Huawei plans to use SMIC’s ‘nearly-7nm’ process

Huawei plans to use SMIC’s ‘nearly-7nm’ process

Business news |
By Peter Clarke

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China’s telecommunications giant Huawei Technologies is planning to restart designing mobile phone chips, circumventing export controls, according to Nikkei.

Huawei was a leading smartphone vendor – rivalling Apple and Samsung – as well the market leader in 5G communications equipment. However, export controls imposed by the US, restricted Huawei’s access to leading-edge chips and China’s access to chipmaking equipment.

Huawei’s lack of access to foundry TSMC forced the company to cease producing its own chips and phones in 2020. But now the company is working with leading Chinese foundry Semiconductor Manufacturing International Co. (SMIC) to put a 5G mobile chipset into mass production in the coming months, Nikkei said.

SMIC has been manufacturing FinFETs at 14nm but this is not sufficiently small to produce leading-edge mobile phone chips. The foundry has been denied access to extreme ultraviolet lithography equipment but has managed to produce its so-called ‘N+1’ process which is reported to be close to an equivalent to TSMC’s 7nm (see SMIC process is 7nm, says Tech Insights).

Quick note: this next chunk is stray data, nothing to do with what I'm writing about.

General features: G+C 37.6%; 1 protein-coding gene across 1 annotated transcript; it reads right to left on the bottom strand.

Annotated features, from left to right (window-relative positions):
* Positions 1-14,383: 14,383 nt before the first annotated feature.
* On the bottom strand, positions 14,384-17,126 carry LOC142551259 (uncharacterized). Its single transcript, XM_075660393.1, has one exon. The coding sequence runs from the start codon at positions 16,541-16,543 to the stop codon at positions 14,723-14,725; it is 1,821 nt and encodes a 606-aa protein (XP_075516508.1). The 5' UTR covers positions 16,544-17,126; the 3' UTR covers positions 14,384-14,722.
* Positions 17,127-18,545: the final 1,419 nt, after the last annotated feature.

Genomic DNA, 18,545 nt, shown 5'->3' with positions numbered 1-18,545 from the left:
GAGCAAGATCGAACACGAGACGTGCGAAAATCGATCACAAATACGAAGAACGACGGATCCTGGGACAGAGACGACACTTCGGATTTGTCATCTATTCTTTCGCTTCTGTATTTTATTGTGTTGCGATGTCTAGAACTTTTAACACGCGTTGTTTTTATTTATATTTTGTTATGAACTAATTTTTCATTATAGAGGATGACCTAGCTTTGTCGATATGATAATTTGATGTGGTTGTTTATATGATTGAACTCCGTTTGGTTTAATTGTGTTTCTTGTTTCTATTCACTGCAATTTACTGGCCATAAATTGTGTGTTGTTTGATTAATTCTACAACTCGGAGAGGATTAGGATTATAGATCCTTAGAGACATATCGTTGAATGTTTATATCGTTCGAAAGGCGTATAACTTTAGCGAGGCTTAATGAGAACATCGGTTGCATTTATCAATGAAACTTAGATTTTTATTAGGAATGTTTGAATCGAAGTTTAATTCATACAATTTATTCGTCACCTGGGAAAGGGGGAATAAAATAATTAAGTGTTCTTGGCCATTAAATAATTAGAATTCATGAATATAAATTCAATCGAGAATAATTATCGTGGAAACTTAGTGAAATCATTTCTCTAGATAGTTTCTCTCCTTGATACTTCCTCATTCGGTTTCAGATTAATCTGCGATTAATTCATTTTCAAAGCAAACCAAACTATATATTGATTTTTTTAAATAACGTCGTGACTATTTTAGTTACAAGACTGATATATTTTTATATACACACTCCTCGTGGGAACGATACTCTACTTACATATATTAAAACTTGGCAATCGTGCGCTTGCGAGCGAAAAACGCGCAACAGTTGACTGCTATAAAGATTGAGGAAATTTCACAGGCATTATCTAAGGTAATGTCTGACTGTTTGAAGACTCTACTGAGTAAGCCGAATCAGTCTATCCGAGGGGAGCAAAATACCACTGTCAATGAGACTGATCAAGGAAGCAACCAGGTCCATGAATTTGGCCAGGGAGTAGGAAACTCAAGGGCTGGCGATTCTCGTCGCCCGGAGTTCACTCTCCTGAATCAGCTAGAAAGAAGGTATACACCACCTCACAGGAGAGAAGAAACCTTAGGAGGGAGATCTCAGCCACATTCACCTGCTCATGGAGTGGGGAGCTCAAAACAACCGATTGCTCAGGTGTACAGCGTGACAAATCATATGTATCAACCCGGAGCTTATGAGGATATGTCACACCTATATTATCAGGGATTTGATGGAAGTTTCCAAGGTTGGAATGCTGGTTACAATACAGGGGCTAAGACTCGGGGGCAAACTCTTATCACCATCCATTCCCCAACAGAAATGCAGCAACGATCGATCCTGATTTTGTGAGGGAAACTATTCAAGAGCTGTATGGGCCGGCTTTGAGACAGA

While it may be possible for Huawei to design to the SMIC process what remains unclear is whether the manufacturing yield can be brought up to economic levels.

At the same time the Chinese government is pursuing a policy of self-sufficiency and therefore is important for SMIC’s process development to have commercial products to fill the wafer fab.

Related links and articles:

News articles:

SMIC process is 7nm, says Tech Insights

Opinion: Misplaced outrage over near-7nm SMIC chip

China’s Innosilicon tapes out on SMIC’s ‘nearly-7nm’ process

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